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Duerr H Schuh

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Victories : 5
-----------------------------
Country : US
Fought in : WW2
Fought for : Allied

Duerr Schuh flew his first combat mission in July 1944. Flying 61 missions in the P-51 with the 352nd Fighter Group, he took part in the Battle of the Bulge. The day following Christmas, 1944, while covering a bombing run, he jumped a group of Me109s, shooting down three in a single action. He ended the war an Ace.

Click here for artwork signed by this Ace!

Duerr H Schuh

Squadrons for : Duerr H Schuh
A list of all squadrons known to have been served with by Duerr H Schuh. A profile page is available by clicking the squadron name.
SquadronInfo

352nd Fighter Group

Country : US
Yoxford Boys

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352nd Fighter Group

Full profile not yet available.
Aircraft for : Duerr H Schuh
A list of all aircraft associated with Duerr H Schuh. A profile page including a list of all art prints for the aircraft is available by clicking the aircraft name.
SquadronInfo

Mustang



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Manufacturer : North American

Mustang

The ubiquitous North American P-51 Mustang, which many consider to be the best all-around fighter of WW II, owes its origins to the British Air Ministry. Following Britains entry into WW II in 1939, the RAF was interested in purchasing additional fighter aircraft from American sources, particularly the Curtiss P-40. Curtiss, which was busy, was unable to guarantee timely delivery so the British approached North American Aviation as a possible second source for the P-40. North American chose to propose its own fighter design which would use the same Allison engine as the P-40. Utilizing new laminar flow wings, the North American fighter was expected to have performance better than the P-40. Developed in record time the new aircraft was designated as a Mustang I by the Brits, whereas the USAAF ordered two for evaluation which were designated XP-51 Apaches. Intrigued with the possibility of using this aircraft also as a dive bomber, North American proposed this to the USAAF which decided to order 500 of the P-51 aircraft to be modified for dive bombing use. Designated as the A-36 Invader, this version of the Mustang utilized dive flaps, and bomb racks under each wing. Some reinforcing of the structural members was also required because of the G-forces to be encountered in dive bombing. A-36s entered combat service with the USAAF prior to any P-51s. In early 1943 the 86th and 27th Fighter Bomber Groups of the 12th Air Force began flying A-36s out of Northern Africa. Despite some early problems with instability caused by the dive flaps, the A-36 was effective in light bombing and strafing roles. It was not, however, capable of dog fighting with German fighters, especially at higher altitudes. Despite these drawbacks one USAAF pilot, Captain Michael T. Russo, who served with the 16th Bomb Squadron of the 27th Fighter Bomber Group, was credited with five confirmed aerial victories in the A-36, thereby becoming the first mustang ace.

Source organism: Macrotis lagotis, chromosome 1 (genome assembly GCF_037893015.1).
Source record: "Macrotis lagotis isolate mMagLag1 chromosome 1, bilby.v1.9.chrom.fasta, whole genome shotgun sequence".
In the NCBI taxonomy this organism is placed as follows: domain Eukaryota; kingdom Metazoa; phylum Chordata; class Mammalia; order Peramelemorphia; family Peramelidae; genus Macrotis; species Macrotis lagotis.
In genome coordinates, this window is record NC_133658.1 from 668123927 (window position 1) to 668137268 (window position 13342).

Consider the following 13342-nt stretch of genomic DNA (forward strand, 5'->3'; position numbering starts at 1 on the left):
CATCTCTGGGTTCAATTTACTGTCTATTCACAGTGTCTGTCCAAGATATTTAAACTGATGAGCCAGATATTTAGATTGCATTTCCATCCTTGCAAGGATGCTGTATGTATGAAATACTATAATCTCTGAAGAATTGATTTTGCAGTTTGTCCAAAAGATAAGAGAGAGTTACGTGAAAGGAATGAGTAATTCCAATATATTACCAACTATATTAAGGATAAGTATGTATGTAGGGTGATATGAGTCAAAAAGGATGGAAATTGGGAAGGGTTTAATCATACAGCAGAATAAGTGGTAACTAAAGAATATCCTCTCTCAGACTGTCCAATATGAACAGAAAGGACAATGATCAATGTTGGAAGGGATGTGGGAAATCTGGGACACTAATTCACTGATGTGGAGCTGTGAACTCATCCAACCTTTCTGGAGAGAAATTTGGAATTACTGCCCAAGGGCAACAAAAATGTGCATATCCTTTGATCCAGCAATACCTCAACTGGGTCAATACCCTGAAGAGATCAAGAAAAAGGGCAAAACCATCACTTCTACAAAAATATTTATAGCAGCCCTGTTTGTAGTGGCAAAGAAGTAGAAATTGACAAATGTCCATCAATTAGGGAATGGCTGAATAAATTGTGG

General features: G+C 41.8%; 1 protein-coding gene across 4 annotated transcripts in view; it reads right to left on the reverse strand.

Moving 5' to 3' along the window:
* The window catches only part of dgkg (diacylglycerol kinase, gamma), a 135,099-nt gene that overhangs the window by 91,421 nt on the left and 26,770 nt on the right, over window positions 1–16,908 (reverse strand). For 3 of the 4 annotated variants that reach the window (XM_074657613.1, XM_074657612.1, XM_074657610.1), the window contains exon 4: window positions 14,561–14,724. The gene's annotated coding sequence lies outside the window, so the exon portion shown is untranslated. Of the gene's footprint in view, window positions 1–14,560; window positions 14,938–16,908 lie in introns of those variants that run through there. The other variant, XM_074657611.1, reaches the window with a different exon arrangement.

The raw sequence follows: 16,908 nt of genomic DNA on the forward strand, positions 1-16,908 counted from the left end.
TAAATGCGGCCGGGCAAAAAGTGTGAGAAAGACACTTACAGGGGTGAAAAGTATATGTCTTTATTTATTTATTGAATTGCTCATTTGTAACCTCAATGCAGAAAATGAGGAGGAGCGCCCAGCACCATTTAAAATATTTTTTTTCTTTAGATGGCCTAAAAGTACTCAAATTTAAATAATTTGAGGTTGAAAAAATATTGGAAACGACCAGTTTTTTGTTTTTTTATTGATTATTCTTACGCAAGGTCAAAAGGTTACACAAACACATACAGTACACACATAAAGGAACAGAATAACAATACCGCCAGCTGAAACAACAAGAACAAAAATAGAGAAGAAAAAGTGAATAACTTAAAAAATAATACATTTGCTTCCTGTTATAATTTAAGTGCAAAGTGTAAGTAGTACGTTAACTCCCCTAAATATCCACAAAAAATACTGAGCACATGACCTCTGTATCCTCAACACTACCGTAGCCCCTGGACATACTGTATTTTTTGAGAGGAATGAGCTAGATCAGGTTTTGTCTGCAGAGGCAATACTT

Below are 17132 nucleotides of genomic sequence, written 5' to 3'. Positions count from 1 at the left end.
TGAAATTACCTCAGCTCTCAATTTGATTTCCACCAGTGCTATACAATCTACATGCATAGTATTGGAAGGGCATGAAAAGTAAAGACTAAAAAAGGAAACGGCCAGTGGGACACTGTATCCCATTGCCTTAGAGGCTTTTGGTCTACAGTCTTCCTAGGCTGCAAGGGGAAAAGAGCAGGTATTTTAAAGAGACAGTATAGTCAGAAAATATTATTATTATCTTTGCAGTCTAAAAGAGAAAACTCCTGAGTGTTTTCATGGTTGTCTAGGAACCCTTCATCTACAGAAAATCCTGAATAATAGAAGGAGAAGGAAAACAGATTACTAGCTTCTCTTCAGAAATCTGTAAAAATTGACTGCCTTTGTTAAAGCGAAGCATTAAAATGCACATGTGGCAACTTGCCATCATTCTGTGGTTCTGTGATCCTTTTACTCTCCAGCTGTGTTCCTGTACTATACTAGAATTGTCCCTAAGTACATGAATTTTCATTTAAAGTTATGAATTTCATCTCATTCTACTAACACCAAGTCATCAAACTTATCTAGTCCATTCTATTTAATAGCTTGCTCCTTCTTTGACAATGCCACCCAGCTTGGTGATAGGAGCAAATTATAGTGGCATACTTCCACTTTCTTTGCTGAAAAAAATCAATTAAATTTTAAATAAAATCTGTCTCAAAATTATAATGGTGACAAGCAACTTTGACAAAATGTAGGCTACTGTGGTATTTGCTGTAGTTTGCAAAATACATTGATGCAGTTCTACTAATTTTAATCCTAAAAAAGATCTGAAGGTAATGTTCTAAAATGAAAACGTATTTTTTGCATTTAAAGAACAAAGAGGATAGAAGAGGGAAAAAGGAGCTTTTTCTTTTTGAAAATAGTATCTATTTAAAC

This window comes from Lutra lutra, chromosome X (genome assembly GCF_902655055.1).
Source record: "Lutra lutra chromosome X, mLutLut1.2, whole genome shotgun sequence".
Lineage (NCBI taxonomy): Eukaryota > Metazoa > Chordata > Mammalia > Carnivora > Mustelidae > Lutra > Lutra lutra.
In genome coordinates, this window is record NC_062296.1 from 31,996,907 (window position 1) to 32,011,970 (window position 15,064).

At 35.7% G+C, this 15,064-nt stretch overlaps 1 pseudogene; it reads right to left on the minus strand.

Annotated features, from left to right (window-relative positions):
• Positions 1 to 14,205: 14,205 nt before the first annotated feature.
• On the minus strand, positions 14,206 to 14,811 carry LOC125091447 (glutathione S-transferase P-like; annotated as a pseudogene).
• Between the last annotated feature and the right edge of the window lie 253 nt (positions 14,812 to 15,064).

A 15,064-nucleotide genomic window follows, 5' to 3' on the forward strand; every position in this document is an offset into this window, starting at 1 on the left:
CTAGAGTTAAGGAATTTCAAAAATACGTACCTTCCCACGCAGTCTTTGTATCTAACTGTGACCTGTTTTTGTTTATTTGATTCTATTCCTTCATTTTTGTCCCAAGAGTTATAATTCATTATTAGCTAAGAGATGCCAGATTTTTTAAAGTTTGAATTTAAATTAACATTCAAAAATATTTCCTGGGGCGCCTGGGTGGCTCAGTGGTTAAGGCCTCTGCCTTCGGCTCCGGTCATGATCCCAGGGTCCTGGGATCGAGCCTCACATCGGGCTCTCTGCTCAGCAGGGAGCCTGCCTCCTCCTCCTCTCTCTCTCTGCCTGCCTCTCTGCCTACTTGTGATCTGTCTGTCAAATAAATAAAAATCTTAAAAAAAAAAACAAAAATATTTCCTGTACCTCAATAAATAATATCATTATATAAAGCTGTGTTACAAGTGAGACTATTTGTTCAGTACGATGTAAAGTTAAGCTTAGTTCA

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AVIATION PRINTS

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 A moment during the fraught encounter on 27th May 1940 over Dunkirk between Spitfires of 610 Sqn and an estimated 40 Bf.110s during which three Zerstorers were shot down.

A Dunkirk Encounter by Ivan Berryman. (P)
Half Price! - £270.00
 In the narrow valley dominated by the 3000 metre high Mt Glärnish the Patrouille Suisse Tigers line up over the runway of the satellite airfield of Mollis as solo Paul Thoma streaks underneath in the dramatic <i>Tunnel</i> manoeuvre.

The Mollis Tunnel by Robert Tomlin. (Y)
Half Price! - £50.00
 Flight Lieutenant Ian <i>Widge</i> Gleed is depicted in his personal Hurricane 1 P2798 (LK-A) of 87 Sqn shooting down a Messerschmitt Bf.110 on 15th August 1940.  Just visible beneath the cockpit of the Hurricane is his mascot, Figaro, shown kicking a swastika.  His aircraft was also easily identifiable by the red flash on its nose, a feature that was retained even when P2798 was painted all black for its night fighter role. Gleed scored many victories before being shot down and killed whilst flying a Spitfire Vc in the Western Desert in April 1943.

Tribute to Flt Lt Ian R Gleed by Ivan Berryman. (P)